Now the ‘real’ work begins…
The Winnipeg Blue Bombers wrapped up their three-day rookie camp late Friday morning, as over 50 players got a crash course in the Canadian game – the Canadian weather – and the expectations of coaches.
But with veteran players now arriving en masse in time for Sunday’s opening of main training camp, the competition will get cranked up by a zillion.
“We’ve loaded them up, now they get two full days to recover, ask some questions, take an inventory of their body parts to make sure everything’s there and get ready to go again,” said Bombers head coach Mike O’Shea. “Unfortunately, the reps are going to be a little tougher to come by, so they’ve got to make the most of them.”
The Bombers won’t be on the field on Saturday, as physicals are finished before the entire squad dives right into offensive and defensive meetings.
Asked for his take on what he saw from the newcomers, O’Shea offered this:
“The guys we saw in Tampa (at the free-agent camp last month) are confirming what we saw. We didn’t see the O-line and D-line down there, so it’s fun to watch those guys.”
KONGBO ON BOARD:
The Bombers announced Friday the signing of defensive end Jonathan Kongbo, the team’s second of two first-round picks in the CFL Draft, fifth overall. Kongbo, who tore his ACL last year in a game against Auburn, will be evaluated by the team’s medical staff before a date for his return to the field is clarified.
The 6-5, 255-pound Tennessee product played in 30 games, starting 17, over three seasons as a linebacker and defensive lineman with the Volunteers. He totalled 51 tackles, 5.5 tackles for loss, 3.5 sacks, two interceptions (including a 50-yarder returned for a touchdown), and two knockdowns. He won the 2018 John Stucky award as Tennessee’s best performer in the weight room.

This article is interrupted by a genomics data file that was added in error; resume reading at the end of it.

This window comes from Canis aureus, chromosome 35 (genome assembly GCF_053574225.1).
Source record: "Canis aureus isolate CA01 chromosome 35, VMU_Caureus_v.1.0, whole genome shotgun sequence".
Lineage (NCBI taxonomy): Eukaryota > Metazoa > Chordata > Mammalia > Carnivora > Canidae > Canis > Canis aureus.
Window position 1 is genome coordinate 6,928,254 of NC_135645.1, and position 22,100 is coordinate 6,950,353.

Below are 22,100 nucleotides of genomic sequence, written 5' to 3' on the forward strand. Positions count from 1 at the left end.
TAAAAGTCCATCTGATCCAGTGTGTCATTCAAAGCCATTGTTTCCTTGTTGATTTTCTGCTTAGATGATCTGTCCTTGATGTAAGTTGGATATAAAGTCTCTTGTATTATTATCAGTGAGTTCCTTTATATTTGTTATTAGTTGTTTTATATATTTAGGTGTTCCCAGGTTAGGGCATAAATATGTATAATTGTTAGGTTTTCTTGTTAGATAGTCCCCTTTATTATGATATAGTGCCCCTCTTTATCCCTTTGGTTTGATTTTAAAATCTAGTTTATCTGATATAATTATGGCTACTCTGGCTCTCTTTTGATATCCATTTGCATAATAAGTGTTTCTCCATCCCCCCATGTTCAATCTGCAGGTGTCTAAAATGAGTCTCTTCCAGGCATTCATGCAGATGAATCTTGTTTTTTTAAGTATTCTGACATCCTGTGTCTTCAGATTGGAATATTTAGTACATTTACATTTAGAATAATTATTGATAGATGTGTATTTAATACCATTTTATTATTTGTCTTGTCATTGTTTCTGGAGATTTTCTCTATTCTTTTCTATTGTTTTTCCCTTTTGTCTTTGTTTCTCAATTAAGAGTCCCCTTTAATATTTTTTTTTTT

ONE IN, ANOTHER OUT:
The Bombers lost WR Malik Richards, their fifth-round draft pick, to a leg injury on Thursday and it was serious enough to force the club to make another move. Richards was replaced on the roster by Dylan Schrot of the Manitoba Bisons. Schrot was a Canada West All-Star and a U Sports Second-team All-Canadian. In his two seasons with the Bisons he had 66 catches for 1,026 yards and six TDs.
“Dylan Schrot is a helluva good receiver. He had close to 850 yards if not a bit more last year, scored a pile of touchdowns. He’s really good,” said O’Shea. “It’s interesting because Matt and Strev have both thrown to him before as a guy that hung around and caught some balls for them to get some extra work. Those guys were right here available for our guys, so they already have a relationship with him. He’s a hard worker and he deserves to be in a camp.”
Bombers QB Matt Nichols said Friday his offseason diet and regimen has him feeling the best he’s felt in years.
“It’s something I worked extremely hard on this offseason,” said Nichols. “I talk about it every year, about trying to improve your game and for me there are aspects that always can be improved that I’ve focused on being able to make sure I’m able to run around a little bit better, extend plays and making some more plays with my feet.
“That’s something I really focused on this offseason to have that translate into this season.”
NO GRAY AREA:
O’Shea was asked at the conclusion of rookie camp for his thoughts on OL Geoff Gray, who is in the fight for the right guard spot. The former Manitoba Bison joined the club last year after NFL stints with Green Bay, the Jets and Cleveland.
“He’s extremely athletic,” O’Shea said. “He’s very, very strong in the weight room. He’s got a lot of flexibility and a lot of bend for an offensive lineman. Super smart guy, as smart as they come so he learns easily. He’s a very rare combination with his size and athleticism and strength and intelligence. You look for him to really contest for a spot.”
The Bombers had four QBs in rookie camp in Kevin Anderson, veteran Bryan Bennett, Sean McGuire and U Sports QB Apprentice Sawyer Buettner of the University of Ottawa. Here’s O’Shea on that program and what it offers the Canadian QB prospects who will head back to school after training camp:
“I like it. These guys come in and two things happen. There’s a part of it that they say, ‘Yeah, I can do this just like this guy’s doing and this guy went to this school or that school.’ And then there’s a part of it, too, where they realize ‘That’s what I can’t do right now so that’s what I’ve got to work on.’ I think it’s a great opportunity for them and a great opportunity for us, too.”